• Type: News
    Post date: May 12th 2020
    Body:

    WASHINGTON—The Department of Homeland Security (DHS) has announced a temporary final rule to change certain H-2B requirements to help support the U.S. food supply chain, maintain essential infrastructure operations and reduce the impact from the coronavirus (COVID-19) public health emergency.

    These temporary measures apply solely to aliens already present in the United States with a valid H-2B nonimmigrant status, and the temporary final rule does not increase H-2B visas above the congressionally mandated 66,000 visa cap through the remainder of fiscal year (FY) 2020.

    "These necessary flexibilities will safeguard a critical U.S. infrastructure sector; reinforce security of the nation’s food supply chain; and encourage key American businesses to maintain essential operations currently threatened by the COVID-19 public health emergency,” said USCIS Deputy Director for Policy, Joseph Edlow. “Importantly, these measures protect U.S. workers by not adding supplemental H-2B visas during the national emergency.”

    Under this temporary final rule, a petitioner will have additional flexibilities for employing workers essential to the U.S. food supply chain. To take advantage of this time-limited change in regulatory requirements, the H-2B worker must already be in the United States and in valid H2B status.

    As part of the TLC process, the petitioning employer must have demonstrated to the satisfaction of the Secretary of Labor that there is not a sufficient supply of qualified U.S. workers who will be available at the time and place needed to perform the labor or services involved in the petition. The employment of the alien(s) in such labor or services will not adversely affect the wages and working conditions of workers in the United States similarly employed.

    There are two flexibilities in the temporary final rule. First, the rule allows an H-2B employer to employ an H-2B nonimmigrant physically present in the United States while the employer’s H-2B petition on behalf of that nonimmigrant is still pending before USCIS. The rule only provides this flexibility if the employer attests that the worker will perform temporary services or labor that is essential to the U.S. food supply chain. The temporary employment authorization will last for up to 60 days. Second, the rule allows H-2B workers essential to the U.S. food supply chain to stay beyond the three-year maximum allowable period of stay in the United States. This flexibility applies to petitions filed by the H-2B nonimmigrant’s current employer, as well as petitions filed by a potential new employer. The rule only provides this flexibility if the employer attests that the worker will perform temporary services or labor that is essential to the U.S. food supply chain. It is not acceptable for employers to hire illegal aliens. 

    A petitioner seeking the flexibilities under this temporary final rule will be required to submit an attestation, swearing under penalty of perjury, that the H-2B worker(s) will be performing temporary nonagricultural services or labor or that is essential to the U.S. food supply chain.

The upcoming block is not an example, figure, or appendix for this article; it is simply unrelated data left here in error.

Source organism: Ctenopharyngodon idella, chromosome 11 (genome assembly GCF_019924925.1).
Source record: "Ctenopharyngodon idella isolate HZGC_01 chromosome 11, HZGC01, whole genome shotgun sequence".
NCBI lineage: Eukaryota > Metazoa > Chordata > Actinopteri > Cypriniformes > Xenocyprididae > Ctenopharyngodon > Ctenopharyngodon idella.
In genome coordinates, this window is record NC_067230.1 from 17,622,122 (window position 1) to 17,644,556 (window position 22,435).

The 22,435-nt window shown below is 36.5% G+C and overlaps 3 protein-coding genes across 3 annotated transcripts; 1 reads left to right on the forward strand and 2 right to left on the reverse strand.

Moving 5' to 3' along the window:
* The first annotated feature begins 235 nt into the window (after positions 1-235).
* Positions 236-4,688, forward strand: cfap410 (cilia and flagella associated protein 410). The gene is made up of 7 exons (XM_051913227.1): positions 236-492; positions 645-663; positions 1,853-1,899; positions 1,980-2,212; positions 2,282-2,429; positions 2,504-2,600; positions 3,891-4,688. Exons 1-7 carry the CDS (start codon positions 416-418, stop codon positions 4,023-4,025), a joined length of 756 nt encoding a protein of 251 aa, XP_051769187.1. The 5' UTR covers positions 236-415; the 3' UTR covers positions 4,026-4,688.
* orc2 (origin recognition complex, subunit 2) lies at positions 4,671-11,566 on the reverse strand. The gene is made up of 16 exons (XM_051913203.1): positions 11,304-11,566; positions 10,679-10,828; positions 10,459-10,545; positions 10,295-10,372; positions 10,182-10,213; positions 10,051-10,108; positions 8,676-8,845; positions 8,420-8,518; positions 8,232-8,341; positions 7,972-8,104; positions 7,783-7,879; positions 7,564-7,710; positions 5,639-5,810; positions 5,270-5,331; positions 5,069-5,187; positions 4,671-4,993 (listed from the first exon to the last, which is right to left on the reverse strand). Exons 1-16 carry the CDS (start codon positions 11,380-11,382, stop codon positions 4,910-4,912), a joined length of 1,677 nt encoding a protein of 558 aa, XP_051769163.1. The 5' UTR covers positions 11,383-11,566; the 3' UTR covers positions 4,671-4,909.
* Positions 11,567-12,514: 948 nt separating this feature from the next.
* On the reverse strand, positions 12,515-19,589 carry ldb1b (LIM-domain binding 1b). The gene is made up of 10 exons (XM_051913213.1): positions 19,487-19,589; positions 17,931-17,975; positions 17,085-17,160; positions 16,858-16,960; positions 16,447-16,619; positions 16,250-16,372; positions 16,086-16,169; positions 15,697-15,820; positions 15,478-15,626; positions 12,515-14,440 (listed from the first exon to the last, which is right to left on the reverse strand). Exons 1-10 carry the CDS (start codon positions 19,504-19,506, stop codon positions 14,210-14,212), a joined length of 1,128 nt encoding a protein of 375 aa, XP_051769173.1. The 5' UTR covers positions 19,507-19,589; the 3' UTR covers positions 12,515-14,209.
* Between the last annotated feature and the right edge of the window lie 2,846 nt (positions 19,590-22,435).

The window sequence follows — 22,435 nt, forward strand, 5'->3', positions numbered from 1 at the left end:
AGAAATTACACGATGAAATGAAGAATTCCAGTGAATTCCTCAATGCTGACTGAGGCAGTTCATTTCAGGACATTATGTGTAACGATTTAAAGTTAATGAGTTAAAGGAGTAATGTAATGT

The temporary final rule is effective immediately upon publication in the Federal Register.

    DHS previously announced similar protections for American agricultural employers in order to secure the nation’s food supply chain. The H-2B nonimmigrant classification applies to alien workers seeking to perform nonagricultural services or labor of a temporary nature in the United States, usually lasting no longer than one year, for which able, willing and qualified U.S. workers are not available. 

  • Type: News
    Post date: May 6th 2020
    Body:

    USCIS transferred some of the following cases from the Vermont Service Center to the Nebraska Service Center and from the California Service Center to the Texas Service Center:

    • Form I-129, Petition for a Nonimmigrant Worker, for H-1B cap-subject petitioners requesting H-1B nonimmigrant classification for FY 2021 (regular cap and advanced degree exemption)

    USCIS transferred some of the following cases from the California Service Center to the Vermont Service Center:

    • Form I-129, Petition for a Nonimmigrant Worker, for petitioners seeking O and P nonimmigrant classification

    Please visit  Workload Transfer Updates page for more information.

  • Type: FAQ
    Post date: May 6th 2020
    Body:

    Watch the Video on this FAQ:

    Implications of the 240 days grace period


    Video Transcript

    Question:

    I am on H1-B with approved I140. My I94 expired on 10th October and my H1 extension was filed in time. After 7 months of processing time I got RFE even though my employer has filed two service requests requesting to expedite the process. Regardless now that I have got the RFE there is a very high probability that I wont get a response before 240 days which is on 6th June. As far as my understanding goes I am allowed to stay even after 240 days of H1 extension waiting for the decision but not authorized to work. Is that understanding right?

    Answer:

    When you file your petition timely you have a 240 days grace period to continue working even after your current status expires. That is a very big advantage, but the problem is what if the government takes more than 240 days to adjudicate. While the case is pending you can work for only 240 days, but you can stay an unlimited amount of time in the United States as long as the case is pending.

    In the context of an H-1B if you have filed for an extension to change you can continue working as long as the case is pending, but if you have filed for an extension without change, you have got 240 days. FAQ in detail...

     

     

    Note: This is a verbatim transcript of the referenced audio/video media delivered as oral communication, and, therefore, may not conform to written grammatical or syntactical form.